Myanmar authorities took into custody the doctor of detained opposition leader Aung San Suu Kyi for questioning after an American man allegedly sneaked into her closely guarded home earlier this week, according her political party Saturday.
The detention adds more mystery to the alleged May 3 visit by the man who was arrested Wednesday after swimming across a lake to her home and staying there from Sunday night to Tuesday night, according state-run press.
Suu Kyi, who has spent more than 13 of the last 19 years, including the past six under house arrest, is allowed virtually no visitors aside from her doctor.
National League for Democracy spokesman Nyan Win said the Nobel-laureate's physician arrived at her house for her routine monthly checkup Thursday but was barred from entering after police tightened security.
"Authorities have taken doctor Tin Myo Win from his home since Thursday evening and have not returned since. We don't know where he was kept or why he was questioned," Nyan Win said. Tin Myo Win's assistant doctor was allowed to visit her Friday to treat her for dehydration, said Nyan Win, adding that the opposition leader was also suffering from low blood pressure.
Thursday's press account of the lakeside intrusion said an American named "John Willian Yeattaw" confessed that he swam 1 miles (2 kilometers) across Inya Lake to Suu Kyi's compound and "secretly entered the house." The news reports say he acknowledged staying there before being arrested Wednesday morning. It was unclear whether Suu Kyi had any contact with the intruder. Nyan Win said he had no information about the visitor, but said it was worrisome how easily the man accessed the tightly guarded home. "We are very much concerned of Daw Aung San Suu Kyi's security. What happened shows a security lapse," Nyan Win said. There are no other known cases of anyone sneaking into her home. News reports say the man was arrested with a large empty water bottle, which may have been used as a flotation device, a US passport, a black backpack, a flashlight, a pair of pliers, a camera, two $100 bills and $87 worth of local currency at free market exchange rate, said the newspaper report.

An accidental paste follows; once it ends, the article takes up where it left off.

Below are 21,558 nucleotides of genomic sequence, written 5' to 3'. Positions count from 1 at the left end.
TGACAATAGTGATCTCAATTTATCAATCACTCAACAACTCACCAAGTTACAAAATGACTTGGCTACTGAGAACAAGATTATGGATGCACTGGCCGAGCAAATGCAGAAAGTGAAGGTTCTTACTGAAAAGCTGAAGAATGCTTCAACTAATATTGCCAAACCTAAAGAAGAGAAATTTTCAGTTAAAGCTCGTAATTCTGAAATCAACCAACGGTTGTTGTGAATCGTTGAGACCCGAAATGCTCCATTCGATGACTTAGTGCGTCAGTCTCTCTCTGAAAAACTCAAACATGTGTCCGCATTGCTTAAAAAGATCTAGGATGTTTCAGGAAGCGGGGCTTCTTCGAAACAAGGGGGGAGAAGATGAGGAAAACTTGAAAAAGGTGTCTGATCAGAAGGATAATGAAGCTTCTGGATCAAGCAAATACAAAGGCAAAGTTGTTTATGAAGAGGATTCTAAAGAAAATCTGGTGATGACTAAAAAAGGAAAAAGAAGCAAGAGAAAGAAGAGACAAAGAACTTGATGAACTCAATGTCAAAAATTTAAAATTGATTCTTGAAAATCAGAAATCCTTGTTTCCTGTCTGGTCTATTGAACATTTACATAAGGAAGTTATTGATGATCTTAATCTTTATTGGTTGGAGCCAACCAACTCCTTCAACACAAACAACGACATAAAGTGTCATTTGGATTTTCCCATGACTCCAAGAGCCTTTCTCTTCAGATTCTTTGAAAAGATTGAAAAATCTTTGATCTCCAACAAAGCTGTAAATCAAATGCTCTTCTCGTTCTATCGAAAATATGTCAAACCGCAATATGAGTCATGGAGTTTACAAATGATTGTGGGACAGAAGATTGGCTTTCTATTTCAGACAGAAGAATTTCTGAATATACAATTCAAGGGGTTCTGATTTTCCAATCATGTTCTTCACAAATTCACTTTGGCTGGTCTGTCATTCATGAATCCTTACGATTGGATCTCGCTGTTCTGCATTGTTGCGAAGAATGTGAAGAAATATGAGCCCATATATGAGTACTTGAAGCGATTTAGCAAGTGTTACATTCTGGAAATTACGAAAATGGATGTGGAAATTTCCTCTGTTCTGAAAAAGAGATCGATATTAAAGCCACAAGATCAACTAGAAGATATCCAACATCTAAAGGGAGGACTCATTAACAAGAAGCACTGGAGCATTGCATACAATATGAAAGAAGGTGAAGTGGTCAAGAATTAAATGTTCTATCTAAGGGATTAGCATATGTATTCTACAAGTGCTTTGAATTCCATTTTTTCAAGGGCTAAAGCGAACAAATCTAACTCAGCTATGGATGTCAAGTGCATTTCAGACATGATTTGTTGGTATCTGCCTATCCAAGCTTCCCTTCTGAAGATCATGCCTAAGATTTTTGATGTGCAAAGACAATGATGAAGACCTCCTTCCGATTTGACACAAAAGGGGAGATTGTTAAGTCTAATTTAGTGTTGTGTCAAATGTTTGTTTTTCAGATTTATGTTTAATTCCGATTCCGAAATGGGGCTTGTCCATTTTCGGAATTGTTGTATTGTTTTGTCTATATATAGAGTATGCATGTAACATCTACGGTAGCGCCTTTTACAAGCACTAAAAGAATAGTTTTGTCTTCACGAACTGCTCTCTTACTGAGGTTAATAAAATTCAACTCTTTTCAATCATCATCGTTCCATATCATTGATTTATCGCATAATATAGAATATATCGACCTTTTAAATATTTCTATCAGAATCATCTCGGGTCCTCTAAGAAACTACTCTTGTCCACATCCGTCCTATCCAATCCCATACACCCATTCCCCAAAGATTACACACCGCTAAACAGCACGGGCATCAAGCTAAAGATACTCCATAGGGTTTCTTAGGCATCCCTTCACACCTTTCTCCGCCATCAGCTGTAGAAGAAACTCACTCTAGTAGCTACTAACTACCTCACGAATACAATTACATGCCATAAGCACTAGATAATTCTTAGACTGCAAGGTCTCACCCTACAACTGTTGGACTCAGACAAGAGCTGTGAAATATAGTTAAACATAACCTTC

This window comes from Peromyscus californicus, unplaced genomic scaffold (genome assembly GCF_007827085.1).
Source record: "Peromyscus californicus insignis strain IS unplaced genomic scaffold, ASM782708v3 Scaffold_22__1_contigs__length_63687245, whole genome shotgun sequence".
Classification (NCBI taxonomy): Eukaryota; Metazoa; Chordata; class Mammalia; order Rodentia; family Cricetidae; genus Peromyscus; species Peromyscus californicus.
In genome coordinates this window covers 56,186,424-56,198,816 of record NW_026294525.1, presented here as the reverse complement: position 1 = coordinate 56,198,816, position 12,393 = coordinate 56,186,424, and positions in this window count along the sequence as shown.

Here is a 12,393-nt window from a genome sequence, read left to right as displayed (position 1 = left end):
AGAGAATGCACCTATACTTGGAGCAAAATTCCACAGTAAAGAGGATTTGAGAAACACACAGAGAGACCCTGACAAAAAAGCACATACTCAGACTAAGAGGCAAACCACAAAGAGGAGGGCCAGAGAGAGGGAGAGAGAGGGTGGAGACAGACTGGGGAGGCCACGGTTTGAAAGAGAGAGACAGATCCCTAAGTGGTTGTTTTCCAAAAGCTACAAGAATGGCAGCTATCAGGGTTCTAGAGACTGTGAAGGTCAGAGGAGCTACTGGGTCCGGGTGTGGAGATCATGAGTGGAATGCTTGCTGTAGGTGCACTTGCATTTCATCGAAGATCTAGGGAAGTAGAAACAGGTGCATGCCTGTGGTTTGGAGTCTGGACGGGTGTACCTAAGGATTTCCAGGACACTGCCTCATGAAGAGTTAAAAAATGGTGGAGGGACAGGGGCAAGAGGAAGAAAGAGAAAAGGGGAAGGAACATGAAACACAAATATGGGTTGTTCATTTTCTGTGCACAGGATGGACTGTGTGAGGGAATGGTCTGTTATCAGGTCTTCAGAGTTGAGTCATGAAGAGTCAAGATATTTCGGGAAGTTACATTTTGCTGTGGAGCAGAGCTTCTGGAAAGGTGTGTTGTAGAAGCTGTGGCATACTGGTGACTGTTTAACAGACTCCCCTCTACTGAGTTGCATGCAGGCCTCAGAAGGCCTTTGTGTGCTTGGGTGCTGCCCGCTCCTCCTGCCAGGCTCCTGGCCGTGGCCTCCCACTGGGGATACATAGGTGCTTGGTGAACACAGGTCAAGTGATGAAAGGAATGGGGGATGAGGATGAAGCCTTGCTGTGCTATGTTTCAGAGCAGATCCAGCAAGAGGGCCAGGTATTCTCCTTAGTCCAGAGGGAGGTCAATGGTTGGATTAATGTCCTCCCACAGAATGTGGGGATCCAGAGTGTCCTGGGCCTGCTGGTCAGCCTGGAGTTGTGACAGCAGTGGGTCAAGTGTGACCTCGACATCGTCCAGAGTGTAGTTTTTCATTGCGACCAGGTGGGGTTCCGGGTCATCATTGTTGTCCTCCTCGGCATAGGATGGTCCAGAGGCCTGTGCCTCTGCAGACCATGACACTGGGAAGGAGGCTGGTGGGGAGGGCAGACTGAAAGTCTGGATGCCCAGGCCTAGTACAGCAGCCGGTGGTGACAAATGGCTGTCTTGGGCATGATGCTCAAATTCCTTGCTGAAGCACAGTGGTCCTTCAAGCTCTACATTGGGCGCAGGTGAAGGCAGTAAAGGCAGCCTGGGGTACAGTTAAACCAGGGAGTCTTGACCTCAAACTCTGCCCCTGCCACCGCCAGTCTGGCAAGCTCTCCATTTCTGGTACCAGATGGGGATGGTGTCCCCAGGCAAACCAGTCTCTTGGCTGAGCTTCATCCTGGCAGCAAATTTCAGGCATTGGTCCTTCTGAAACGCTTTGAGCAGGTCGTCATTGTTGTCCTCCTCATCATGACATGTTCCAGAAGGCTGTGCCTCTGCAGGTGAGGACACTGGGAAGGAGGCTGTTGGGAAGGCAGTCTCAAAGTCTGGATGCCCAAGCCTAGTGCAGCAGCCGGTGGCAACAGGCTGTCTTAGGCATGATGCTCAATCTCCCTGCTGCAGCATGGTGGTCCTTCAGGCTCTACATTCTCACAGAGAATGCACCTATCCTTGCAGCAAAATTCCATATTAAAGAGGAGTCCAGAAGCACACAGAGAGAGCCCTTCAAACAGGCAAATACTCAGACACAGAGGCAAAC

"Further investigation is being made to find out his motive for secretly entering the area that is out of bounds on security grounds," the newspaper report said.
Other details about the incident are elusive, and even his reported name appears to be misspelled. The US Embassy, which said the man's name is John William Yettaw, said Friday that the military-ruled government has ignored repeated requests for access to the arrested man.
Suu Kyi's home is tightly guarded by police checkpoints and barbed-wire barricades outside her home. On infrequent occasions she is allowed to leave under tight guard to meet with fellow party leaders and visiting U.N. representatives.
She has been held without trial for leading an internationally hailed movement for democracy in Myanmar, which has been ruled by the military with an iron fist since 1962.
Her party won Myanmar's last elections in 1990, but the result was not recognized by the military junta.
Earlier this week, the junta rejected an appeal to free Suu Kyi, whose most recent period of detention is due to expire May 27, Nyan Win said.